Clinical and Public Health Microbiology

Brazil’s Yellow Fever Outbreak is Over

On August 4, the Pan American Health Organization said that no new cases of yellow fever had been reported in Brazil in July and the epidemic is considered over. In the neighboring countries to which the epidemic had spread, only Bolivia reported activity and it was only one case.

The outbreak began in January (midsummer for the southern hemisphere) when Brazil reported 712 suspected cases of yellow fever, which is five times the normal incidence at that time of year. Most were in Minas Gerais, a rural state, and around 40 residents of the state died. The outbreak spread over the next few months, reaching states that are home to Brazil’s biggest cities of Rio de Janeiro and Sao Paulo. Looking back, Brazilian health officials say total cases peaked in January, fell substantially by March, and were close to zero by June.

Yellow Fever Endemic Zone in the Americas

In Brazil, yellow fever normally circulates in forest monkeys and forest mosquitoes, and occasionally kills people who live or work in the forest, such as loggers, miners, and small farmers. Although the government distributed 20 million doses of yellow fever vaccine, three million of which were from the World Health Organization’s emergency stockpile, panicked residents started killing monkeys because they blamed them for spreading the disease.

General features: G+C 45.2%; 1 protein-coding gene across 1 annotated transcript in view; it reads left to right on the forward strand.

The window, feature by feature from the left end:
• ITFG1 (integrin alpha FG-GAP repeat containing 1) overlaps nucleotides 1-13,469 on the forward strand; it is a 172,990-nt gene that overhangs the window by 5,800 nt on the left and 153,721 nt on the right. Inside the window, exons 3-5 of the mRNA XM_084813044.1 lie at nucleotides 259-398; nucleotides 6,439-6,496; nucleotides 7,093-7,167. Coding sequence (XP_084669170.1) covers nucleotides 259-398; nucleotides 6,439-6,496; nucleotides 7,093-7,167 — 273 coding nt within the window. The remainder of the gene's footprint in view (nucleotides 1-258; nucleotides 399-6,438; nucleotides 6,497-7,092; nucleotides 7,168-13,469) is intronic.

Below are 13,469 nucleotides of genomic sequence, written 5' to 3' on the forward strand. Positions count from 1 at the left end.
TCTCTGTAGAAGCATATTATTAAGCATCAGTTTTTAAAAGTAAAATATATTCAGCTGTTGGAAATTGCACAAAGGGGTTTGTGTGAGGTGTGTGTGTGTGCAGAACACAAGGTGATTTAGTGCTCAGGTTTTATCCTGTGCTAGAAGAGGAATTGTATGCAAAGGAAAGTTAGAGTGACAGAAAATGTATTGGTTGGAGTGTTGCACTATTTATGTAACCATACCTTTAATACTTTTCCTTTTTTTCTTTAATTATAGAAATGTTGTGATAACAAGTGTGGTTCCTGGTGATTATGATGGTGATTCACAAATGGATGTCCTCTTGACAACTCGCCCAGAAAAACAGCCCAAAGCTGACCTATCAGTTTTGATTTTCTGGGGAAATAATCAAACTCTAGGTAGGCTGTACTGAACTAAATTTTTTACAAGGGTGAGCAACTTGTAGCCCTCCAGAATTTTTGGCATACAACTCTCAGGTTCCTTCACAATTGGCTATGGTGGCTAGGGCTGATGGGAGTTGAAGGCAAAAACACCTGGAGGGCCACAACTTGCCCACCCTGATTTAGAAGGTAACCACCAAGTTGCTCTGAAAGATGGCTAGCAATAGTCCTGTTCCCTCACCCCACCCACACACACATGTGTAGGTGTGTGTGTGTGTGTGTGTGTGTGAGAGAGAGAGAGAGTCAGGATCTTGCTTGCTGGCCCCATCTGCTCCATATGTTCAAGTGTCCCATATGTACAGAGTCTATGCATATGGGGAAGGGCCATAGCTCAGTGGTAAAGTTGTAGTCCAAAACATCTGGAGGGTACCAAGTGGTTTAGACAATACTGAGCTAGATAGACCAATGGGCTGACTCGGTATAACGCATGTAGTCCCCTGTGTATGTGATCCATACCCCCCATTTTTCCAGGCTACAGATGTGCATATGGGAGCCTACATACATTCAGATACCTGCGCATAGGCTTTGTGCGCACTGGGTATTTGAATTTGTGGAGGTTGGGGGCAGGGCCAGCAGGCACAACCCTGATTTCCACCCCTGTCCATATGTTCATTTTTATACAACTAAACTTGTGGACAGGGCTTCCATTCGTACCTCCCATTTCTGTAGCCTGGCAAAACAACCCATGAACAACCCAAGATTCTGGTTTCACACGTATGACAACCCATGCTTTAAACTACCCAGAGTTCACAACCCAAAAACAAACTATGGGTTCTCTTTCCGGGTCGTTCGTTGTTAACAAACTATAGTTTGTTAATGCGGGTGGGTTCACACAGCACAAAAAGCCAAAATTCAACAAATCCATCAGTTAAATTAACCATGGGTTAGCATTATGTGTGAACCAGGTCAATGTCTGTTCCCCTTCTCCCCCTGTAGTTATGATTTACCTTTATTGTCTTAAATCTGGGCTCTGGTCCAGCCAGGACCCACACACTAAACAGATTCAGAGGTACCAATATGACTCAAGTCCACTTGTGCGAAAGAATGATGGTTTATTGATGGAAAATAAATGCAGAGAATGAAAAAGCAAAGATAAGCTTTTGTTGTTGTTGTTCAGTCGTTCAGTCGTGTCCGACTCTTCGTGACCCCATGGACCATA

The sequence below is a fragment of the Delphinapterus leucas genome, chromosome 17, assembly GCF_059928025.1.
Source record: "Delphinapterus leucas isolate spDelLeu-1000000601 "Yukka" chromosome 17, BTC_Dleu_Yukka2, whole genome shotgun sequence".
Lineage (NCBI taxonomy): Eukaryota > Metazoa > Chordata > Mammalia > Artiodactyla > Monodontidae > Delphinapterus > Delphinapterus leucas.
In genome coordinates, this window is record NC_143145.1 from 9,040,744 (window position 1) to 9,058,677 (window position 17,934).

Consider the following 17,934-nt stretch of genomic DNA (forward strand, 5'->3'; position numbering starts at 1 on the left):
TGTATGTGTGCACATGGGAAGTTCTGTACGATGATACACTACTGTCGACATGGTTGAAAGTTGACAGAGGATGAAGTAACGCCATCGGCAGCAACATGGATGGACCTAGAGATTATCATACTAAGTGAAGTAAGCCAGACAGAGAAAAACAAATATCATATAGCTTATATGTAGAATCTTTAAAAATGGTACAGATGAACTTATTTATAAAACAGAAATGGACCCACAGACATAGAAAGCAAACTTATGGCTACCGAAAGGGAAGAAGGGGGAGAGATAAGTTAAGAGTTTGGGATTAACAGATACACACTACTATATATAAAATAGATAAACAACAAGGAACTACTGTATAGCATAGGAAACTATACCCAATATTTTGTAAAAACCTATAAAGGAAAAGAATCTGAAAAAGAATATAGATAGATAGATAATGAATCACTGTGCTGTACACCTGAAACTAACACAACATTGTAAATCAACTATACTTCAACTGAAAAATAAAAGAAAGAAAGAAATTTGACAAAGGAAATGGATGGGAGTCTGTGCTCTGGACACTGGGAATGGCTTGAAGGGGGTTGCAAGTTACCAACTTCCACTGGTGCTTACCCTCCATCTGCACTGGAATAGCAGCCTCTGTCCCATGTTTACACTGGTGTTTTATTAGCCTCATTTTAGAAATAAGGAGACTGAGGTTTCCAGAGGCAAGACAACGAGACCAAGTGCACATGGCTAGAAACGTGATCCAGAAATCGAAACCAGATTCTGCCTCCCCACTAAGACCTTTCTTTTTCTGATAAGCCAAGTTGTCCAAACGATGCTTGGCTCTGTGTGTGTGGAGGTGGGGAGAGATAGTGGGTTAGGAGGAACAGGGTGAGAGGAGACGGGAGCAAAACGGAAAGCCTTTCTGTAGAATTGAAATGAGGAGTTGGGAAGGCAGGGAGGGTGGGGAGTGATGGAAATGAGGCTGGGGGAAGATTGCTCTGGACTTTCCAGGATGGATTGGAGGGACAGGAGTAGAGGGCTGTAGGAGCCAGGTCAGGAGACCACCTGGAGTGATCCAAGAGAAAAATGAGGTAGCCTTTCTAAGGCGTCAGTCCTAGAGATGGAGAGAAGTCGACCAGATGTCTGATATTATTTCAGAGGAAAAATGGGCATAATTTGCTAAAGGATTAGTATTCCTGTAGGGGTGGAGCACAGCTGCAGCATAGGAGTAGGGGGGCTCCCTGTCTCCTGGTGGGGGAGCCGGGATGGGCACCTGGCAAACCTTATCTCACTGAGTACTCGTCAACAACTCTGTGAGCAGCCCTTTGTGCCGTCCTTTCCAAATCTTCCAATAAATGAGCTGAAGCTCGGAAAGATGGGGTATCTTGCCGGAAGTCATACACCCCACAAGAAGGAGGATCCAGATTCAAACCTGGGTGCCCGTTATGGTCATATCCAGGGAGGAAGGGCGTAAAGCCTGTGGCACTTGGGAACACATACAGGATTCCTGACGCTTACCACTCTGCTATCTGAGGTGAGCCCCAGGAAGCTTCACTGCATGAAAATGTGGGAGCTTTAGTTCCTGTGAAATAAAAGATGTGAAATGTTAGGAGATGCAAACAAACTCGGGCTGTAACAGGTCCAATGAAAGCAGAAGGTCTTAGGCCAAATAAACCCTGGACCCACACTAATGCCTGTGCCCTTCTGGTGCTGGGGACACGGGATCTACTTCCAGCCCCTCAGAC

Health officials were worried that infected human beings would carry the virus into cities, where it could be picked up by Aedes aegypti mosquitoes that thrive in urban slums and bite people aggressively. If that had occurred, there was a serious risk that the disease could have spread to the northern hemisphere, where yellow fever vaccine is in short supply, or to Asia, where hundreds of millions of people with no natural immunity or history of vaccination live in the tropical climates favored by Aedes aegypti.

For more information, go to